The Legacy of Slavery and Contemporary Museum Practice
Three scholars from the Netherlands discuss the legacy of the Dutch role in trans-Atlantic slavery and the significance of enacting socially and culturally inclusive strategies in museums for today and for the future.
Drop by on the NGC’s YouTube channel as of June 16 at 1 pm EDT to watch the recording of the lecture.
This event will feature three presentations:
1. Race and slavery in the Dutch World
How did racialized understandings of human difference develop in the early modern Dutch republic, and how are these developments related to the history of slavery in the Atlantic world? This lecture will trace the history of racialization and the Dutch role in trans-Atlantic slavery, its abolition and afterlives.
2. Rembrandt and Slavery
The Rijksmuseum Amsterdam is best known for its collection of 17th century paintings, of which Rembrandts’ Night Watch is the most famous. Now, for the first time in its history, the Rijksmuseum is organizing an exhibition on slavery. How do we connect this theme to the collection? What did we learn through working on this exhibition?
3. Museums See Colour: Who is afraid of being vulnerable, self-critical and curious?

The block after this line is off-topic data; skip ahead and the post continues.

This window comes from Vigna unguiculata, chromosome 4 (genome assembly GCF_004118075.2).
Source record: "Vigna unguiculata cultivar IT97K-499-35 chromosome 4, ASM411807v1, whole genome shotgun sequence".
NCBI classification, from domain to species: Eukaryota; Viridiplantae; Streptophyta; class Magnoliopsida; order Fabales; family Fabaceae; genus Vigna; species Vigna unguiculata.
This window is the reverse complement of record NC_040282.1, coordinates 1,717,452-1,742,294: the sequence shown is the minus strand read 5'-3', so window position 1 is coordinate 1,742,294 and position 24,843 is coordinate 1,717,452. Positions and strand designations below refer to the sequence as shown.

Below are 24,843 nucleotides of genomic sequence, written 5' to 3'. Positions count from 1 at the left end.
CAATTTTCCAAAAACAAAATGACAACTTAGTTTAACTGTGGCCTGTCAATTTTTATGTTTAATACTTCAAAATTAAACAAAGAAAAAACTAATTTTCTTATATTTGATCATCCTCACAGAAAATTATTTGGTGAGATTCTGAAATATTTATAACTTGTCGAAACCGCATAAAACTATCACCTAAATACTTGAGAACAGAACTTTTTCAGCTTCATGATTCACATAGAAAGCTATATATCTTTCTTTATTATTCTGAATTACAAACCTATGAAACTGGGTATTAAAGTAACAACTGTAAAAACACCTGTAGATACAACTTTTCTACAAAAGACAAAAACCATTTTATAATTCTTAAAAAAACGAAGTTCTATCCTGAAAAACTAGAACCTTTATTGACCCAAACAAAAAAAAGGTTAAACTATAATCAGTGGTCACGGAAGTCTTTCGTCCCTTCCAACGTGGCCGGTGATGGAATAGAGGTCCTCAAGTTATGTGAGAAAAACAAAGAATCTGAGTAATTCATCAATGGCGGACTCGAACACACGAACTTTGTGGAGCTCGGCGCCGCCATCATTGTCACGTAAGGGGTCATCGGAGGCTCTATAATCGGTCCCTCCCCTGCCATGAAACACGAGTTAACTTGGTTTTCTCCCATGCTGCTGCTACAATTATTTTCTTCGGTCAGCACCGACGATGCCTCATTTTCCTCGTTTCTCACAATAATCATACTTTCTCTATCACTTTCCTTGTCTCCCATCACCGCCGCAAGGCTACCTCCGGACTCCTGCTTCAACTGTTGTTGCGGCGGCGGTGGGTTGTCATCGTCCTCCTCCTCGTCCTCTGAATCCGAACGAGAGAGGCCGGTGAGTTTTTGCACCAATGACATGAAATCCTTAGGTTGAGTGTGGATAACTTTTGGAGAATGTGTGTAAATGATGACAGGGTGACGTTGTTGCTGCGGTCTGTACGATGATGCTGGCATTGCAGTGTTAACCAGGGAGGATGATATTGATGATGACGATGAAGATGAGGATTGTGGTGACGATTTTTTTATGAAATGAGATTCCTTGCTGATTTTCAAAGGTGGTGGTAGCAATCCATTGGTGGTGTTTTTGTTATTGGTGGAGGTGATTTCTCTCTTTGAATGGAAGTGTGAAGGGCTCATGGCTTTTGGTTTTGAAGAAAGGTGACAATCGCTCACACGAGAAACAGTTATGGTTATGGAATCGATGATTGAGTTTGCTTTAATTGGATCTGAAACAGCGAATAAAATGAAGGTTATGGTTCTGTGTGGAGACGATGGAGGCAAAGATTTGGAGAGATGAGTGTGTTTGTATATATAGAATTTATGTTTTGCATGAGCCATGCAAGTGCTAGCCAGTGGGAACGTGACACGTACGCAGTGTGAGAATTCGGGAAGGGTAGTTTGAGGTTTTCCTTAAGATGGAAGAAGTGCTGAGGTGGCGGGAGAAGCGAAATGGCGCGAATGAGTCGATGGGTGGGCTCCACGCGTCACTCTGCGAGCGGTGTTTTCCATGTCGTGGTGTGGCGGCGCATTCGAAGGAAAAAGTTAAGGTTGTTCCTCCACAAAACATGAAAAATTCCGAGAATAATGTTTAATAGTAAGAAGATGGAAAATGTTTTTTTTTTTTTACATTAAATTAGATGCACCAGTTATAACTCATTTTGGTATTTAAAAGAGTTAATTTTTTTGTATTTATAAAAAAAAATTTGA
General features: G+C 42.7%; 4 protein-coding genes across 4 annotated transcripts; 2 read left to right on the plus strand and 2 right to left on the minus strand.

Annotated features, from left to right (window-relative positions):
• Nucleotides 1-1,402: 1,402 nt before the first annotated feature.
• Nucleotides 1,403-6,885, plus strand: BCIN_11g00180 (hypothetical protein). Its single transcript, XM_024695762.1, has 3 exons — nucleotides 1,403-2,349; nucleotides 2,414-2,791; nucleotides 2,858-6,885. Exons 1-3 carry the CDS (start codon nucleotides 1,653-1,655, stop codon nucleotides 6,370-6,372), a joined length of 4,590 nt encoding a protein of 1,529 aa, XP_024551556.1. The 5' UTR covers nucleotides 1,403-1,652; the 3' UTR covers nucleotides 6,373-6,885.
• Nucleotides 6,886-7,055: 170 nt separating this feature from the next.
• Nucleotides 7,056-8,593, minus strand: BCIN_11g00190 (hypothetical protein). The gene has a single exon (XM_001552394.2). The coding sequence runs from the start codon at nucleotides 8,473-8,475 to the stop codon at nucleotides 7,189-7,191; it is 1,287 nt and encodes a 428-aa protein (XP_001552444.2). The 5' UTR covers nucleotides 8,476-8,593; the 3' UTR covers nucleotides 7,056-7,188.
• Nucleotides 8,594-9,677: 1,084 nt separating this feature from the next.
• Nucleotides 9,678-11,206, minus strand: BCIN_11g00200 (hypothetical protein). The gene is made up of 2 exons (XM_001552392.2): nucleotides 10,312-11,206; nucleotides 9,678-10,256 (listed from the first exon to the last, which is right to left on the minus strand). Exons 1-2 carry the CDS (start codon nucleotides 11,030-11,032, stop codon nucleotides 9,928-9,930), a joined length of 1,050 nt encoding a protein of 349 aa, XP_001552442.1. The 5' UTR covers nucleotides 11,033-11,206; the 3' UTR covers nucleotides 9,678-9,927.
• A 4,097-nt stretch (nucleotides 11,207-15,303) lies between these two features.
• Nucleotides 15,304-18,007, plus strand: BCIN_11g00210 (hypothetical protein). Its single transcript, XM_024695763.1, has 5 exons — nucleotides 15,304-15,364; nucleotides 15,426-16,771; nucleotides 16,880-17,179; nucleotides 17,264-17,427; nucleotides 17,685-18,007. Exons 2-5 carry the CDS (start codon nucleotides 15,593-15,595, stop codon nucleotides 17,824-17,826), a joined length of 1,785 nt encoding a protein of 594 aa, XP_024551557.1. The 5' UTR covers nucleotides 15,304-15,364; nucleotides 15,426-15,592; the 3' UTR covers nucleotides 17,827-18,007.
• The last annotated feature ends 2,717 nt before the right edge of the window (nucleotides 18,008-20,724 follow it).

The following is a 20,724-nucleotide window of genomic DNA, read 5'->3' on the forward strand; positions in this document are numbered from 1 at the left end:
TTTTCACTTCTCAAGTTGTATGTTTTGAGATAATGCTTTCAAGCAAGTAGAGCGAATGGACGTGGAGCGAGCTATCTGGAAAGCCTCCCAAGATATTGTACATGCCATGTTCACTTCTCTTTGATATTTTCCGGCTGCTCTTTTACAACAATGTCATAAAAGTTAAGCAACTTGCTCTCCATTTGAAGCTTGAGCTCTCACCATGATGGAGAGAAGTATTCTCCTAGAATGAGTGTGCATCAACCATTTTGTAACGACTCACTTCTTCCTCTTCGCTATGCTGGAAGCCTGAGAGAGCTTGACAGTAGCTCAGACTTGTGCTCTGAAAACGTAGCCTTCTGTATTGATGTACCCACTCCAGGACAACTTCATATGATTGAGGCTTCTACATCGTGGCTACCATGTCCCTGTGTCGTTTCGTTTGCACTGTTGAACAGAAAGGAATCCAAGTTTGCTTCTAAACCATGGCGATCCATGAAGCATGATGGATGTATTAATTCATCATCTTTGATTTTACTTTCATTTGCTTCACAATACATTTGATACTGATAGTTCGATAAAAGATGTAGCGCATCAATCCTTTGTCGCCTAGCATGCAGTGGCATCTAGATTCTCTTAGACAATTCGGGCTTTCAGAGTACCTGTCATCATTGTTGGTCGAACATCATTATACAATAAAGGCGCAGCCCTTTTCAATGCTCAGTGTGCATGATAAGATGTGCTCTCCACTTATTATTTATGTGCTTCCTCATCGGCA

As cultural institutions across the Netherlands endeavour to be more inclusive and address their colonialist past, ‘Musea bekennen kleur’ (Museums See Colour) is a new network of major and small Dutch museums that aims to anchor diversity and inclusion in the museum and heritage sector in a sustainable manner.
At this virtual event, you’ll hear from:
Assistant Professor, Leiden University, the Netherlands
Dr. Fatah-Black is lecturer social and economic history at the Institute for History of Leiden University. He has published on the history of early modern Atlantic trade, colonial government, slavery and emancipation.
Head of History, Rijksmuseum, the Netherlands
Valika Smeulders’ work focuses on heritage, the colonial past, social diversity, representation and new audiences. Since 2017, Smeulders has been a curator of history at the Rijksmuseum and, in 2020, she was named Head of History. She and her team are responsible for Slavery, the first exhibition at the Rijksmuseum to examine slavery in the Dutch colonial period
Founder and Managing Director, EducatieStudio, the Netherlands
Aspha Bijnaar, a Surinam-Dutch sociologist, is founder of the EducationStudio and coordinator of the Dutch national collaborative project Museums See Colour. Bijnaar has written and developed various publications, exhibitions and teaching packages on the heritage and legacy of slavery in the Netherlands and the Dutch colonies.